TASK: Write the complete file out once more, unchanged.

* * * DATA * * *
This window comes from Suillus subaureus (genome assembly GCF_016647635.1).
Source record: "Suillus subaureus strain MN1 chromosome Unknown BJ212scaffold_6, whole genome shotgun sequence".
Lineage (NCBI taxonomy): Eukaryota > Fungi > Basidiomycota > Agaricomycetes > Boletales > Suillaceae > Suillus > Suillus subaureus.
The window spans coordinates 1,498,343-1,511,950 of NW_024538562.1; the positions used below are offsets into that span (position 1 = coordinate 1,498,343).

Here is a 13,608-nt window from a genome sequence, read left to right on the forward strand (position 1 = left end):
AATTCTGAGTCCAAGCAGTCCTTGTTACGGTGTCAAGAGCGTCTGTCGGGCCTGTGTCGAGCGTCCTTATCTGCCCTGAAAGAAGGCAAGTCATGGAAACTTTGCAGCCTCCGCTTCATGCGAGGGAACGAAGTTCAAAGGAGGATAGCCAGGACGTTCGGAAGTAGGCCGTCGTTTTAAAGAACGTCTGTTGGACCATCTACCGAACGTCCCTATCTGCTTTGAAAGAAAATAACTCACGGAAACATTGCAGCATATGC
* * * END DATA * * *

This window comes from Suillus subaureus (genome assembly GCF_016647635.1).
Source record: "Suillus subaureus strain MN1 chromosome Unknown BJ212scaffold_6, whole genome shotgun sequence".
Lineage (NCBI taxonomy): Eukaryota > Fungi > Basidiomycota > Agaricomycetes > Boletales > Suillaceae > Suillus > Suillus subaureus.
The window spans coordinates 1,498,343-1,511,950 of NW_024538562.1; the positions used below are offsets into that span (position 1 = coordinate 1,498,343).

Here is a 13,608-nt window from a genome sequence, read left to right on the forward strand (position 1 = left end):
AATTCTGAGTCCAAGCAGTCCTTGTTACGGTGTCAAGAGCGTCTGTCGGGCCTGTGTCGAGCGTCCTTATCTGCCCTGAAAGAAGGCAAGTCATGGAAACTTTGCAGCCTCCGCTTCATGCGAGGGAACGAAGTTCAAAGGAGGATAGCCAGGACGTTCGGAAGTAGGCCGTCGTTTTAAAGAACGTCTGTTGGACCATCTACCGAACGTCCCTATCTGCTTTGAAAGAAAATAACTCACGGAAACATTGCAGCATATGC